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Author(s): Muhammad Y. Afridi; Christopher B. Montgomery; Stephen Semancik; Kenneth G. Kreider; Jon C. Geist;
Published: January 03, 2012
Abstract: In this paper we describe a novel long-term microhotplate temperature sensor calibration technique suitable for Built-In Self Test (BIST). The microhotplate thermal resistance (thermal efficiency) and the thermal voltage from an integrated platinum-rhodium thermocouple were calibrated against a freshly calibrated four-wire polysilicon microhotplate-heater temperature sensor (heater) that is not stable over long periods of time when exposed to higher temperatures. To stress the microhotplate, its temperature was raised to around 400 °C and held there for days. The heater was then recalibrated as a temperature sensor, and microhotplate temperature measurements were made based on the fresh calibration of the heater, the first calibration of the heater, the microhotplate thermal resistance, and the thermocouple voltage. This procedure was repeated 10 times over a period of 80 days. The results show that the heater calibration drifted substantially during the period of the test while the microhotplate thermal resistance and the thermocouple-voltage remained stable to within about plus or minus 1 °C over the same period. Therefore, the combination of a microhotplate heater-temperature sensor and either the microhotplate thermal resistance or an integrated thin film platinum-rhodium thermocouple can be used to provide a stable, calibrated, microhotplate-temperature sensor, and the combination of the three sensor is suitable for implementing BIST functionality. Alternatively, if a stable microhotplate-heater temperature sensor is available, such as a properly annealed platinum heater-temperature sensor, then the thermal resistance of the microhotplate and the electrical resistance of the platinum heater will be sufficient to implement BIST. It is also shown that aluminum- and polysilicon-based temperature sensors, which are not stable enough for measuring high microhotplate temperatures (>220 °C) without impractically frequent recalibration, can be used to measure the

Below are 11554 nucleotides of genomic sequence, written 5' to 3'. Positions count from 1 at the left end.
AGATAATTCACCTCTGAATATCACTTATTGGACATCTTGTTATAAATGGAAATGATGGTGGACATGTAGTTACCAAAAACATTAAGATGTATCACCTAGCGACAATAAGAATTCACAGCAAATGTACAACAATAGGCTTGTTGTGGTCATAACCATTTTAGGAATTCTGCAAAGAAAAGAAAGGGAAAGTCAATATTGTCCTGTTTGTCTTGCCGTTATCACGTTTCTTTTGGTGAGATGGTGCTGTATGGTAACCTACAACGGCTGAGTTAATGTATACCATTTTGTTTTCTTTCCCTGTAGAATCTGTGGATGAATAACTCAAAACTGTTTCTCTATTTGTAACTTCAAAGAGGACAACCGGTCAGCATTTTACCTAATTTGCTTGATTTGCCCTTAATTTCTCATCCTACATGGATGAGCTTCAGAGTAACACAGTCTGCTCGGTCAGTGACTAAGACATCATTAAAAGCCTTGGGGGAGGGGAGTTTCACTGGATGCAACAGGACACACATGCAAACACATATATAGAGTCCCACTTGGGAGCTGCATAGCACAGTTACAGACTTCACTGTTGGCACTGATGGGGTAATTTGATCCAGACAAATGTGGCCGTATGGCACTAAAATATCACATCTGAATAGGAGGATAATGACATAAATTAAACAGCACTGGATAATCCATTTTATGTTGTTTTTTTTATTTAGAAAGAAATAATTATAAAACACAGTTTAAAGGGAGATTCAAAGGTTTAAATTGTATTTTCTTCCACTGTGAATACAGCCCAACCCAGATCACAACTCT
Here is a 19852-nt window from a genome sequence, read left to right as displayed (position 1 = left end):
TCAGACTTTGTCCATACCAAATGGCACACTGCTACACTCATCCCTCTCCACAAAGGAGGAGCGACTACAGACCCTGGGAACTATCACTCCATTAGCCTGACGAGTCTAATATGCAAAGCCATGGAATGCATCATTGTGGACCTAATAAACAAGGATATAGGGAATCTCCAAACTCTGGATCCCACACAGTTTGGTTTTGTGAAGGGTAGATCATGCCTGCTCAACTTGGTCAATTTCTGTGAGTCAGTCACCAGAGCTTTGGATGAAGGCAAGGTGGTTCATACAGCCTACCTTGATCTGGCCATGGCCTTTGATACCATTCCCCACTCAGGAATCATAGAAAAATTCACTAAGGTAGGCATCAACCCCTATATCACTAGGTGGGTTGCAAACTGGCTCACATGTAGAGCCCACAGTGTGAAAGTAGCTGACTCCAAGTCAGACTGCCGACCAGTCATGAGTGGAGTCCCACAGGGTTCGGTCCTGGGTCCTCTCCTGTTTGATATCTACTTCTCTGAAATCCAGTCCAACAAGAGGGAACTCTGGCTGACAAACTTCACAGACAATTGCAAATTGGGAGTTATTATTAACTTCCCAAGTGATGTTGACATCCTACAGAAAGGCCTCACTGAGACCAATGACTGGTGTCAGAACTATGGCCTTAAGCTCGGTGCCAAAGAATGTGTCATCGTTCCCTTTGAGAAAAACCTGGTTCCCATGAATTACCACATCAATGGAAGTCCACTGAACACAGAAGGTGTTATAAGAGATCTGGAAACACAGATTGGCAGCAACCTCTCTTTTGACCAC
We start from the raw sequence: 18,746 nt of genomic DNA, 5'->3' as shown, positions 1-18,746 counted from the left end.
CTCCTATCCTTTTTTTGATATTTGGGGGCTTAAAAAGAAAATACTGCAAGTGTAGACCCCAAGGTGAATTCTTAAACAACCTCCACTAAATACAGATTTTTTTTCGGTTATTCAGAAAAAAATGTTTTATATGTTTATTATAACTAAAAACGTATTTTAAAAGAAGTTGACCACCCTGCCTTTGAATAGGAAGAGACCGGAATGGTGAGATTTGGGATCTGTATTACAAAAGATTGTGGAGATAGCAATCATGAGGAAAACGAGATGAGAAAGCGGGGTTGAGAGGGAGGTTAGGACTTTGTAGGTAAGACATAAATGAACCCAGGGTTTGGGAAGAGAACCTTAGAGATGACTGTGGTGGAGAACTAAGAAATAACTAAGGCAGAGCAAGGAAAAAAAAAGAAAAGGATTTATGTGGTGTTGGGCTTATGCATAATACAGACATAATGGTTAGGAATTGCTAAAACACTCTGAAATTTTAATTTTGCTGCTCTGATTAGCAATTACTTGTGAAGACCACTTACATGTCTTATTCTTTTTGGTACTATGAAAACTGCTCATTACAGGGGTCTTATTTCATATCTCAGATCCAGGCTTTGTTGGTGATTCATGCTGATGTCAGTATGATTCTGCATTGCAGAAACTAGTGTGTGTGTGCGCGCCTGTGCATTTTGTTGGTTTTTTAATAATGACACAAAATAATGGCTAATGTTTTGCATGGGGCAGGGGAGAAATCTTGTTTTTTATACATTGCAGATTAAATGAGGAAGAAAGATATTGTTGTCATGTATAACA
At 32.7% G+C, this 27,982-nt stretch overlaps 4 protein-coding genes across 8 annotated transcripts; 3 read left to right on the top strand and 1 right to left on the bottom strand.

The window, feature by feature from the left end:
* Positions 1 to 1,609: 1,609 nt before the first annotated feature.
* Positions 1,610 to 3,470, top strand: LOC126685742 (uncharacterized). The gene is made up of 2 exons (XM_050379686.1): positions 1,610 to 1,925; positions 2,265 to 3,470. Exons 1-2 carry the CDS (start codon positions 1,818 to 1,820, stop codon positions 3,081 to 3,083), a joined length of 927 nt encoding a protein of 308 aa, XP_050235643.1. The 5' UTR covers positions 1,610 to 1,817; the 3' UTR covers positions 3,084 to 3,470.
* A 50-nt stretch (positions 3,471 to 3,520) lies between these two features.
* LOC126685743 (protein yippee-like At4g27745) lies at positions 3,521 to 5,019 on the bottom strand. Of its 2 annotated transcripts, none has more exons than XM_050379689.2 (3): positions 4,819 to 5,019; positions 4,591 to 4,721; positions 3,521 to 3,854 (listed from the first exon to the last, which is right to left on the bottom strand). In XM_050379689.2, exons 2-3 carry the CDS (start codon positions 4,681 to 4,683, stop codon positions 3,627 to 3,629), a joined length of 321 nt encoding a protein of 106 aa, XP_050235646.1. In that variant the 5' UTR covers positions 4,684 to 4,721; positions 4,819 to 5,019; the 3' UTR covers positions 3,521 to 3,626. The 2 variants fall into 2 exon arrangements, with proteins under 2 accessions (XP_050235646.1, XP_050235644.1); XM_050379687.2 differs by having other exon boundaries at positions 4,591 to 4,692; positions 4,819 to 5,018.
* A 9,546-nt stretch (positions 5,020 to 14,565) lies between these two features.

Citation: Journal of Research of the National Institute of Standards and Technology
Volume: 116
Issue: 6
Pages: pp. 827 - 838
Keywords: Microhotplate, Calibration, Temperature, Sensor, BIST, Platinum-Rhodium, Thermocouple, Substrate, Silicon
Research Areas: Sensors, Measurements